Enzymatic, urease-mediated mineralization of gellan gum hydrogel with calcium carbonate, magnesium-enriched calcium carbonate and magnesium carbonate for bone regeneration applications

Timothy Douglas, Agata Lapa, Sangram K. Samal, Heidi A. Declercq, David Schaubroeck, Ana Carina Loureiro Mendes, Pascal Van Der Voort, Agnieszka Dokupil, Karel De Schamphelaere, Ioannis S. Chronakis, Elzbieta Pamula, Andre G. Skirtach

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Introduction: Mineralization of hydrogel biomaterials is considered desirable to improve their suitability as materials for bone regeneration[1],[2]. Hydrogels have been most commonly mineralized with calcium phosphate (CaP), but hydrogel-CaCO3 composites have received less attention. Magnesium (Mg) has been added to CaP to stimulate cell adhesion and proliferation and bone regeneration in vivo, but its effect as a component of carbonate-based biomaterials remains uninvestigated. In this study, gellan gum (GG) hydrogels were mineralized enzymatically with (CaCO3), Mg-enriched CaCO3 and magnesium carbonate to generate composite biomaterials for bone regeneration. GG is an inexpensive, biotechnologically produced anionic polysaccharide, from which hydrogels for cartilage regeneration have been formed by crosslinking with divalent ions[3].

Methods: GG hydrogels were loaded with the enzyme urease by incubation in 5% (w/v) urease solution and mineralized for 5 days in five different media denoted as UA, UB, UC, UD and UE, which contained urea (0.17 M) and different concentrations of CaCl2 and MgCl2 (270:0, 202.5:67.5, 135:135, 67.5:202.5 and 0:250, respectively (mmol dm-3)). Discs were autoclaved and subjected to physiochemical, mechanical and cell biological characterization.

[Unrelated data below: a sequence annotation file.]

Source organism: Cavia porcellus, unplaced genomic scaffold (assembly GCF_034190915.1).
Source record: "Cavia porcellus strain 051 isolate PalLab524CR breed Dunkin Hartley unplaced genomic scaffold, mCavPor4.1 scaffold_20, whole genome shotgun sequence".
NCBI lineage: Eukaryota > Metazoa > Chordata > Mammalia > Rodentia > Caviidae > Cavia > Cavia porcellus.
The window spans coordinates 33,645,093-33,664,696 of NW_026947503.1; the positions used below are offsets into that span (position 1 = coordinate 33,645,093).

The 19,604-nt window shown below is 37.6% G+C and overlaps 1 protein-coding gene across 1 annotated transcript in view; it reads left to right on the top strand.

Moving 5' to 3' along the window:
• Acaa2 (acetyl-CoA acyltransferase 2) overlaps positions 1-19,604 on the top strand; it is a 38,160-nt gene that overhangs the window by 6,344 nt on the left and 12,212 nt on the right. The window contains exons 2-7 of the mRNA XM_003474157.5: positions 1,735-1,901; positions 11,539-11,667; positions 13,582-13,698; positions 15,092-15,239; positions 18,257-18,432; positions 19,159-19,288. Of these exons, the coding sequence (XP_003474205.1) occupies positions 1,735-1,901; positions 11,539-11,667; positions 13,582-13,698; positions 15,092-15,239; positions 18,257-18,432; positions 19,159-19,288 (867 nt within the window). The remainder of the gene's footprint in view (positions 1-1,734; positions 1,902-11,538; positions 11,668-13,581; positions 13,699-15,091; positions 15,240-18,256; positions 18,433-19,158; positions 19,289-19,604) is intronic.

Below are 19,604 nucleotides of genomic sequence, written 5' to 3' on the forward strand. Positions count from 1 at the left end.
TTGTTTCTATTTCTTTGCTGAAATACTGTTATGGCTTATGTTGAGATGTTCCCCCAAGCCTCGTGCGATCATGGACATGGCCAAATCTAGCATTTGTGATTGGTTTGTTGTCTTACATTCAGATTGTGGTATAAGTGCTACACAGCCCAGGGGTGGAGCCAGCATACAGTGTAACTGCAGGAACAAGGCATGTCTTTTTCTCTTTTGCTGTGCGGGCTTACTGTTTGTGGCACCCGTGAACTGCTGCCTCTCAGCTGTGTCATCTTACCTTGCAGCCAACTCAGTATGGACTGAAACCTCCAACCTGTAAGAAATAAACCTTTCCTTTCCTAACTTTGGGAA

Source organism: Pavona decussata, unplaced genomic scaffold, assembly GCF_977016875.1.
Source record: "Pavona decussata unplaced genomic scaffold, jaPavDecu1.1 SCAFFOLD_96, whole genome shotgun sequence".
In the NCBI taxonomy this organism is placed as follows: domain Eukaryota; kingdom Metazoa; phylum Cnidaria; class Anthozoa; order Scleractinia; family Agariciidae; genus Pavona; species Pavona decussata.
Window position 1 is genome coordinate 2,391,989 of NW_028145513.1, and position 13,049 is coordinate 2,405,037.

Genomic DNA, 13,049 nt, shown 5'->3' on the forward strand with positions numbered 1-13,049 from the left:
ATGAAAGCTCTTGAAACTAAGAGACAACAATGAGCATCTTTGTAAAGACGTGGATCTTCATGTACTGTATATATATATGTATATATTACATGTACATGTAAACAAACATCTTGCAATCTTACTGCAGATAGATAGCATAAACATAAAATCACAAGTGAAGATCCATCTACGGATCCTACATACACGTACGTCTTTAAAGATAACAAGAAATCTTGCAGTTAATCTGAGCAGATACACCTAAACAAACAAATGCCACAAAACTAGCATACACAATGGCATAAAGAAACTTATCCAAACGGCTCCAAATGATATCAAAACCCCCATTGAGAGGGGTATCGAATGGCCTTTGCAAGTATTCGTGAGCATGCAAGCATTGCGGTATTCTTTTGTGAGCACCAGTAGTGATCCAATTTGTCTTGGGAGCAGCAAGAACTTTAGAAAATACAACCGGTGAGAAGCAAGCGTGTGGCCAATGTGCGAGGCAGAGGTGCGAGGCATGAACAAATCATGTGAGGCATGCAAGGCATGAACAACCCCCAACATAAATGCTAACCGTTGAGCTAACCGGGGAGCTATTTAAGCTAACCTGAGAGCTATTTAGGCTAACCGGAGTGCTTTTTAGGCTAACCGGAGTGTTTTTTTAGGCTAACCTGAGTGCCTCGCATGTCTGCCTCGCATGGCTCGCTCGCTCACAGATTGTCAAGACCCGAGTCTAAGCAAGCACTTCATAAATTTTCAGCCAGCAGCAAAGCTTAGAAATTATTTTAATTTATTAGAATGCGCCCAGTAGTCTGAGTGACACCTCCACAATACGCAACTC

Results: FTIR, SEM, TGA and XRD analysis revealed that increasing magnesium concentration decreased mineral crystallinity. At low magnesium concentrations calcite was formed, while at higher concentrations magnesian calcite was formed. Hydromagnesite formed at high magnesium concentration in the absence of calcium. Amount of mineral formed and compressive strength decreased with increasing magnesium concentration in the mineralization medium. ICP analysis revealed that Ca:Mg elemental ratio in the mineral formed was higher than in the respective mineralization media. Mineralization of hydrogels promoted adhesion and growth of osteoblast-like cells, which were supported best on mineralized hydrogels containing no or little magnesium. Hydrogels mineralized with hydromagnesite displayed higher cytotoxicity.

Discussion: Enzymatic mineralization of GG hydrogels with CaCO3 in the form of calcite successfully reinforced hydrogels and promoted osteoblast-like cell adhesion and growth, but Mg enrichment had no positive effect. This is in contrast with other studies reporting that incorporation of Mg into GG mineralized with CaP promotes cell adhesion and proliferation[4].

Conclusion: Sample groups UA and UB seem to be the most promising due to the superior amount of mineral formed and cell adhesion and proliferation.
Original languageEnglish
Publication date2016
Number of pages2
Publication statusPublished - 2016
Event10th World Biomaterials Congress - Montreal, Canada
Duration: 17 May 201622 May 2016


Conference10th World Biomaterials Congress

Bibliographical note

Poster presentation


  • Hydrogel
  • Enzyme
  • Biomimetic
  • Composite

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